WE can see the reasons why you've done it, but we can't accept or approve of it." So the former Japanese ambassador Noda told me, at the end of a discussion on India's nuclear tests with Asian security specialists whom I addressed at the International House of Japan. I was in Tokyo at the invitation of the Japanese foreign office, and specially the Japanese embassy, as part of efforts being made by the respective governments to get Indo-Japanese relations back to normalcy after the estrangement caused by the highly critical reaction of Japan's previous government, led by Prime Minister Hashimoto, to India's Pokhran tests. Japan was the most articulate and condemnatory critic of India at the G-8 Summit in Birmingham, held to discuss the implications of these tests. The country suspended all direct economic aid to India, refused to host the Aid India Consortium meeting scheduled to be held this summer in Tokyo, and opposed the aid coming to India from multilateral international financial institutions like the World Bank and the Asian Development Bank. Not only that, between May 13 and May 28, it diverted some of the assistance meant for India to Pakistan, hoping it might still persuade the latter country not to conduct nuclear tests. Japan also indicated an unwillingness to receive an Indian special envoy in June, stating that the Japanese public opinion would be in no mood to accept Indian explanations. The result: a break in communications with a country with which India has had the smoothest of political relations and long-standing fruitful economic cooperation.
By September-October, Japan took note of the fact that India had commenced a dialogue with all the major powers of the world to bring relations back to normal. After receiving an initial rebuff about deputing a special envoy, India was doubtful about taking any initiative to restore communications. It is in this context that the Japanese embassy thought of using non-official, but professionally knowledgeable channels to restore bilateral connections. Hence my trip to Tokyo.
Japanese authorities organised meetings and discussions for me with members of the Japanese Parliament, senior-most officials of the Japanese foreign office, and the Japanese prime minister's office. I found the Japanese establishment and Japanese academic circles divided in their opinions. Significantly, Japanese media seemed to be more critical of India. The impression I got was of a profound dichotomy affecting Japan's attitude towards India. On the one hand, there's a deeply-felt emotional and moral objection to India's nuclear weaponisation rooted in their experience and memories of the Hiroshima-Nagasaki bombings. On the other, there are genuine strategic and security apprehensions that the horizontal proliferation of nuclear weapons is likely to become an incremental phenomenon, especially in the Asian region, and can pose a general threat to security and stability in Asia. North Korea getting out of control, an assertive China (specially in the context of Jiang Zemin's attitude towards Japan, expressed during his recent visit to Tokyo), the possibilities of Indo-Pak nuclear confrontation on Kashmir, and the likelihood of countries like Iraq and Iran acquiring nuclear weapons, all worry Japan.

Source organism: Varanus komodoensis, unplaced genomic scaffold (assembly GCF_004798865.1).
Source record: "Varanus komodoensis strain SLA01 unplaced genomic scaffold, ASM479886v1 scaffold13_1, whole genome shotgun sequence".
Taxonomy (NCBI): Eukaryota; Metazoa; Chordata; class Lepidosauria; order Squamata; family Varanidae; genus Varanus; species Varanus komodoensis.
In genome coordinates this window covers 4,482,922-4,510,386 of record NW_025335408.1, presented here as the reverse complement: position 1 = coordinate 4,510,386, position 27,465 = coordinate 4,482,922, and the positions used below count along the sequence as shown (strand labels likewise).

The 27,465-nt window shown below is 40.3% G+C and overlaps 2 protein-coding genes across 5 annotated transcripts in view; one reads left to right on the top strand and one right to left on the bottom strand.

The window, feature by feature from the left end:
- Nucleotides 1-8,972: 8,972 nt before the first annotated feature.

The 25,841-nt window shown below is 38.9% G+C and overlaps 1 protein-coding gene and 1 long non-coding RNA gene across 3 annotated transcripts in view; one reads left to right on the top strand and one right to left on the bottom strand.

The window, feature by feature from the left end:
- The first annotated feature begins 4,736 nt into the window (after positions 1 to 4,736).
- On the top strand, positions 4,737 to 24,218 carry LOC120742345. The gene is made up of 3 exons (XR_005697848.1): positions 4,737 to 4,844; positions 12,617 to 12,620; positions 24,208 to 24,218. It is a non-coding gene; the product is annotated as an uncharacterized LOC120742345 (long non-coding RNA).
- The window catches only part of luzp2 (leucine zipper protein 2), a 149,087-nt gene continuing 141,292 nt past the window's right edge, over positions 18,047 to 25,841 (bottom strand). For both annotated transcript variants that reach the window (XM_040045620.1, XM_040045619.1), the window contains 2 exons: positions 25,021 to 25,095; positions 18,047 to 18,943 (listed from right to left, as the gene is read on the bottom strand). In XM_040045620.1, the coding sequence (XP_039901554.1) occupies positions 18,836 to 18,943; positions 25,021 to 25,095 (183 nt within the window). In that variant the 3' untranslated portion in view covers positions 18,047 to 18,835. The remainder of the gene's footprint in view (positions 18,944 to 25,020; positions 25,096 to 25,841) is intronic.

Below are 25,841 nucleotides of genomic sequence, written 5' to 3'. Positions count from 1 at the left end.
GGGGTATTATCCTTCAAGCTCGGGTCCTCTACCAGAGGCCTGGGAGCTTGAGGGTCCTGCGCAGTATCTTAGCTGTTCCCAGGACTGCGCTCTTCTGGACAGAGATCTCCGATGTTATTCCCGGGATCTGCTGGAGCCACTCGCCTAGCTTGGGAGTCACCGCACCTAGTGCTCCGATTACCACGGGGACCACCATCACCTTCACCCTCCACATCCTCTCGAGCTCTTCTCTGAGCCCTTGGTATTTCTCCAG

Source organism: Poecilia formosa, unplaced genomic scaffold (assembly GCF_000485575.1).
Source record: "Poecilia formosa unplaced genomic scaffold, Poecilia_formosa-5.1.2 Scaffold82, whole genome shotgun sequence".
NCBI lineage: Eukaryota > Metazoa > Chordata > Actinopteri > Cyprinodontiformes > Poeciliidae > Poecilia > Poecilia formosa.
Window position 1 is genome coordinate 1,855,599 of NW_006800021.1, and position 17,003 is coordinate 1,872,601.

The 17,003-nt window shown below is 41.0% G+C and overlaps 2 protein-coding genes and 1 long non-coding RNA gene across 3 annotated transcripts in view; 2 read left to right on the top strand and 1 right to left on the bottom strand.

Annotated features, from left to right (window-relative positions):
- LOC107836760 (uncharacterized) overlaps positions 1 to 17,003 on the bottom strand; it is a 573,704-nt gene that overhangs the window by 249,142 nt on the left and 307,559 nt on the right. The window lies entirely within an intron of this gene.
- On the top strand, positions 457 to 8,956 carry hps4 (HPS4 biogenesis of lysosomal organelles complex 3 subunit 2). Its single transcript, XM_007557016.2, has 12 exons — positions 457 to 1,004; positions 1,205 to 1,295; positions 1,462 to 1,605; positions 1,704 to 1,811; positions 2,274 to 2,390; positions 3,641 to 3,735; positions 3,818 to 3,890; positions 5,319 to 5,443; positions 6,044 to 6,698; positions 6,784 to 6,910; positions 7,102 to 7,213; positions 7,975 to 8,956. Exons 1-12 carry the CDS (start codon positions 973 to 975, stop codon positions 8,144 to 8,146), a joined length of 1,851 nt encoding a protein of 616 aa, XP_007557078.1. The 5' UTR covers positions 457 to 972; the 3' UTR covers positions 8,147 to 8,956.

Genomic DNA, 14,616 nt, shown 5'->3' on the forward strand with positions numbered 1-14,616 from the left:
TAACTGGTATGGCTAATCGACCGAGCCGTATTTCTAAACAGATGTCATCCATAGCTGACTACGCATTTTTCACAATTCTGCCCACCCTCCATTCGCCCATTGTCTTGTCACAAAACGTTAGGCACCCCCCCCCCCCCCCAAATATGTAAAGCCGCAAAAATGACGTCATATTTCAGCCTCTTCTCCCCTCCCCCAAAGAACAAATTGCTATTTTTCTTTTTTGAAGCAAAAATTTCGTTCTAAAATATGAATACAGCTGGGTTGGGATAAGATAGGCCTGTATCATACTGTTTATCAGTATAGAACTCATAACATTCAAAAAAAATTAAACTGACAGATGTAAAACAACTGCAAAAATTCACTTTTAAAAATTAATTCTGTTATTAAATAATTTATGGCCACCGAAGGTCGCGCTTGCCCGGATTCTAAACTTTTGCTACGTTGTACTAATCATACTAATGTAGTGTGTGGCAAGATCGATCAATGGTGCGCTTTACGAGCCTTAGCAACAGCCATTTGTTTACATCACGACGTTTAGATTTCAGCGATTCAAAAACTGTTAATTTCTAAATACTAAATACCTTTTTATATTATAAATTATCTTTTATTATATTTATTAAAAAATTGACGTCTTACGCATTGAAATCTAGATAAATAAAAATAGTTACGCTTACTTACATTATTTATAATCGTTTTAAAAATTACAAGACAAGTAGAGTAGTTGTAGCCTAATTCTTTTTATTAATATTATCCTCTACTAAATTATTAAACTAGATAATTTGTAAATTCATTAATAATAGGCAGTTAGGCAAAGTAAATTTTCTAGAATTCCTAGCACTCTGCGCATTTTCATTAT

More interestingly, social scientists and academics point out, India's nuclear weaponisation may lend support to the nationalist right-wing segment's argument for the militarisation of Japan. They could argue that if a country like India, with a long tradition of opposition to nuclear weapons and commitment to genuine disarmament, was compelled to weaponise itself, why should Japan remain subjected to the limitations imposed on it at the end of World War II? The question they might ask is whether Japan should be self-reliant regarding its defence, in the face of potential threats from nuclearly weaponised countries in the Asia-Pacific region. This is the basis on which Japan opposes horizontal proliferation of nuclear weapons, believes in the relevance and legitimacy of its security arrangements with the US, and is supportive of the mainstream selective non-proliferatic agenda of the international community. There is, however, a realisation that Japan's punitive political and economic response to the Indian nuclear tests were perhaps excessive. This realisation is underpinned by the fact that while the other important powers have resumed dialogue with India in one form or another, Japan for some time has remained stuck in its political posture towards India.
THERE is, thus, a clear desire to move out of this groove. Jaswant Singh got the first signals when he met Mr Obuchi, Japan's current premier, in Manila during the ARF meetings in July. Japan also points out that while official economic assistance and other inputs into the Indian economy might have been suspended, Japan has not put any restrictions on the activities of its entrepreneurs in India. It's conscious of the importance of the Indian market, and seems to be getting back to a realistic attitude towards India after the initial emotional, impulsive response. Japanese foreign minister Masahiko Koumura, speaking at a colloquium in Tokyo sponsored by newspaper Yomiuri Shimbun on October 31, mirrored this attitude when he said "Japan will continue to persistently pursue dialogues with both India and Pakistan. Japan also intends to seek further progress on nuclear disarmament by the nuclear powers. We appreciate the fact that both India and Pakistan have been expressing a willingness to support nuclear non-proliferation."
Japan seems to be in the process of getting down from the high horse it climbed on to earlier this year. Given its traditionally substantive and symbiotic relations with India, India too should do all it can to bridge the chasm that had emerged in response to Japan's strong reaction.